Editor’s Note: Although Jimmy Estes of Omaha, Arkansas, a videographer for Hunter’s Specialties, is never seen in front of the camera, he hunts just as intensely as the members of the Hunter’s Specialties Pro Staff he’s videoing. “When I get the shot with my camera, I’m as successful as the hunter who gets the shot with his bow or rifle,” Estes says. Since so many hunters watch H.S. Videos and also enjoy shooting their own videos, this week, Estes will step in front of the camera and tell us about the life of a Hunter’s Specialties’ videographer and how to shoot the best video footage.
Question: Jimmy, when you’re sitting in a blind with the person you’re filming, where do you sit, and where does the hunter sit?
Estes: I prefer to set my camera to the right side of the blind and a little back from the hunter I’m videoing (generally Rick White of Cedar Rapids, Iowa, a Hunter’s Specialties’ Pro Staff member). The camera viewfinder is on the left-hand side of the camera. This way, I can look at the viewfinder to see the image and the animal coming in and whisper to the hunter at the same time.
Sometimes when I’m set-up accurately, I can zoom back, and the viewer will be able to see both White and the animal while the animal’s coming into range. If White wants to say something before or after taking the shot, I’ll only have to zoom back to get his comment.
Question: How do you get your camera, tree arm and all the gear required to film a hunt in the tree with you?
Estes: I always wear a Hunter Safety System Tree Harness when I climb up and down the tree, and while I’m in the tree. If I fall, I want to ensure I don’t get hurt. Once I’m in the tree, I let a heavy-duty rope with big clips on it down from my tree stand. Rick hooks all my gear (camera, tree arm, pack and my other equipment) to the hooks, and I pull the equipment up into the tree. Once I have all my equipment in the tree with me, Rick climbs into the tree and pulls up his pack, containing his bow or gun. Rick holds up my tree arm while I attach it to the tree.
Question: What’s a tree arm?
Estes: This is the tree tripod I use to mount my camera that holds the camera still and allows me to swivel and move my camera in any direction from which the deer may come.
Question: What tree arm do you use?
Estes: I use Heartland Bowhunters aluminum HB Sniper Pro Professional Tree Arm System. The tree base and tree arm cost from $700 to $900. The head (the device attached to the camera) costs from $300 to $2,000, depending on which one you choose. We use Miller heads, which cost between $1,200 and $1,300. We have over $2,000 invested in our arm and head, but you can buy tree arms and heads for less than $500 each.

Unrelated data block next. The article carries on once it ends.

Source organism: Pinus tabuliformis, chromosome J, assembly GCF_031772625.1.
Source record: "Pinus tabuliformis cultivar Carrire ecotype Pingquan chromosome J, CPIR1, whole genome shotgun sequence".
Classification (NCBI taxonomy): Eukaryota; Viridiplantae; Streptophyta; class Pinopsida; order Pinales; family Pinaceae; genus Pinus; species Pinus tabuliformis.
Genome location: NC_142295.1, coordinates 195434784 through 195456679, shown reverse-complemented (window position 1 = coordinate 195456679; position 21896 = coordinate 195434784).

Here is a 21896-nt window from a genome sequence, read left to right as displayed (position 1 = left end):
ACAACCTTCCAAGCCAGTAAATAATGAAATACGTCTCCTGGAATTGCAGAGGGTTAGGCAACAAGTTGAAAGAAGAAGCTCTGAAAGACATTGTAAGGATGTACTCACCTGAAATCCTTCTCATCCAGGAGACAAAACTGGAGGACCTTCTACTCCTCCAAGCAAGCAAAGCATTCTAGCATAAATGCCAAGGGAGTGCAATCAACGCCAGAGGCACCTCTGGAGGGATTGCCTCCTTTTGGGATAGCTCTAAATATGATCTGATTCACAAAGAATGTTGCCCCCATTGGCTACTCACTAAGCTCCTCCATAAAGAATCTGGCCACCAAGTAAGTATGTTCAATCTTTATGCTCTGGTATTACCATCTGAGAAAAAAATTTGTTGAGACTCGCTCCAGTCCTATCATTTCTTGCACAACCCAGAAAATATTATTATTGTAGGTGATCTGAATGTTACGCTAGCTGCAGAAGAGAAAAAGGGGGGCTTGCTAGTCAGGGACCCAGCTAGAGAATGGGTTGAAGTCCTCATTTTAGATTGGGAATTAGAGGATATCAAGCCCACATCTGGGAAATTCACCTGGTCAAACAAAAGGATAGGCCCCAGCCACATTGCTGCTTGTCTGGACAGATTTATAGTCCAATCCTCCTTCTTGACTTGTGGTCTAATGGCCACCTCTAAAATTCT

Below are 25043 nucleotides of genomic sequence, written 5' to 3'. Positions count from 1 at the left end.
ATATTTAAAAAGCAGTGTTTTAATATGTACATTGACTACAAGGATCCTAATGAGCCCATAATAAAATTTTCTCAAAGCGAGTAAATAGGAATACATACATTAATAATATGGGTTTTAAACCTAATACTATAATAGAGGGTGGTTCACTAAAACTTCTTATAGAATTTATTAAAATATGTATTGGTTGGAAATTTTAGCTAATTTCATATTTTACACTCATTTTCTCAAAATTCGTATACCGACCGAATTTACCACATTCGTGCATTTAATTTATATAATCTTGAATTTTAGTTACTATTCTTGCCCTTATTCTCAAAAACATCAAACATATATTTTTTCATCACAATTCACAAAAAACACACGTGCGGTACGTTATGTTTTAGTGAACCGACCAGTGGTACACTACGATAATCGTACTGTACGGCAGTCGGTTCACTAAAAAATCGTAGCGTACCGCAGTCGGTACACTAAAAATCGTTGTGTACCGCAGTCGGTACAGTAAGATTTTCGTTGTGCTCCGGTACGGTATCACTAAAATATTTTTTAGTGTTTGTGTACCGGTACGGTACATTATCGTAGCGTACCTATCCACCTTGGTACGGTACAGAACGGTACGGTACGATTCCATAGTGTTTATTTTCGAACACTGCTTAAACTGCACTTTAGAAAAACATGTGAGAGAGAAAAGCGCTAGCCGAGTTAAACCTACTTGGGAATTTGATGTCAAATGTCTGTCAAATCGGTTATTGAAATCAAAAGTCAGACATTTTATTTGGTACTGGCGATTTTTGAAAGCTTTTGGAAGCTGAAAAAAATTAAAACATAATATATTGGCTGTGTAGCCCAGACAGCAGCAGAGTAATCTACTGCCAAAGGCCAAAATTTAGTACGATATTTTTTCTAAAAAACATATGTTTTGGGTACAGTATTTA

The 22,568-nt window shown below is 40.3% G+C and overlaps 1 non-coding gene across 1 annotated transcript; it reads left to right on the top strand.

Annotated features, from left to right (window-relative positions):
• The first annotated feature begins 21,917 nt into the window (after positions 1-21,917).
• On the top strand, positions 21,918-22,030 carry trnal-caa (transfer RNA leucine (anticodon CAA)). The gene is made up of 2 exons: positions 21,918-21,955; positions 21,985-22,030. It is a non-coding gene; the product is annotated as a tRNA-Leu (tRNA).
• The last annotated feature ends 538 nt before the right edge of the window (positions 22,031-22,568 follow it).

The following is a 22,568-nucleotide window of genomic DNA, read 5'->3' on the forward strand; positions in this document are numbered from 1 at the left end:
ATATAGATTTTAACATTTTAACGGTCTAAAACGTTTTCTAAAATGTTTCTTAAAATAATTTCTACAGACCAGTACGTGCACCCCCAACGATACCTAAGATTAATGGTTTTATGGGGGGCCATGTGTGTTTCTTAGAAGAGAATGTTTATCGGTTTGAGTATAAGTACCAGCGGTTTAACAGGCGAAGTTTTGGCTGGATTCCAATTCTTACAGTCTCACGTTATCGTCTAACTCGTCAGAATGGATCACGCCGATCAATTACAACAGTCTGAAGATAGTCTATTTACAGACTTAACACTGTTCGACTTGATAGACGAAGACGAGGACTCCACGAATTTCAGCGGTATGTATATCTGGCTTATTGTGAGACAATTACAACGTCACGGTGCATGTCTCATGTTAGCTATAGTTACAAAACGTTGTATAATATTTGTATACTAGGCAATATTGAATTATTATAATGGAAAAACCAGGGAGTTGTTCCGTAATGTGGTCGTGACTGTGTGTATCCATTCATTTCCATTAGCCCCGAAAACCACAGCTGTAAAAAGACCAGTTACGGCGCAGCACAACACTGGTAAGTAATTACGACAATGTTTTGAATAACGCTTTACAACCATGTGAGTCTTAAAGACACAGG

Question: What does your camera cost?
Estes: My base camera cost about $3,500, and my audio system cost about $1,000, which includes a wireless microphone and a good shotgun microphone. If you add the total cost of my camera, arms and accessories, I’ve got more than $10,000 invested in my camera gear.
Question: How do you protect your camera in the wind, rain and sleet?
Estes: If the weather’s really bad with lots of wind and rain, we don’t hunt. However, if there’s rain or snow without wind, we’ll use Hunter’s Specialties Tree Stand Umbrella/Ground Blind. You may buy after-market camera raincoats, but we’ve found that the Hunter’s Specialties Tree Stand Umbrella/Ground Blind provides us with all the protection we need.
Question: Jimmy, when the weather’s snowing or raining, how do you get your camera to the tree stand and in the tree without its being harmed?
Estes: We’ll use a Hunter’s Specialties’ Scent-Safe Blind Bag or a large umbrella.
Question: What advice would you give to someone who wants to become a professional outdoor videographer?
Estes: Learn all you can about your camera, learn how to edit your footage, build a quality video of which you’re extremely proud filled with highlight footage of animals, hunts and hunters, and then send the video to companies that produce outdoor TV shows and/or videos. It’s a tough industry to break into, but if you’ve got a good video and are willing to work hard and become part of a team, then you can get into this outdoor videoing business.
Question: Jimmy how many days during the year do you actually spend in the woods running a camera?
Estes: I spend 160 days per year in the woods.
Question: Counting travel days, how many days out of the year are you on the road?
Estes: Between 185 and 190 days.
Question: What do you like about videoing for H.S. Video?
Estes: There are no surprises. I’ve videoed all the Hunter’s Specialties’ pros. Although they all have unique personalities, it’s easy to work with all of them. The Hunter’s Specialties’ pros are professionals and understand their jobs on video hunts. I like being part of a winning team with a history of great video and TV production.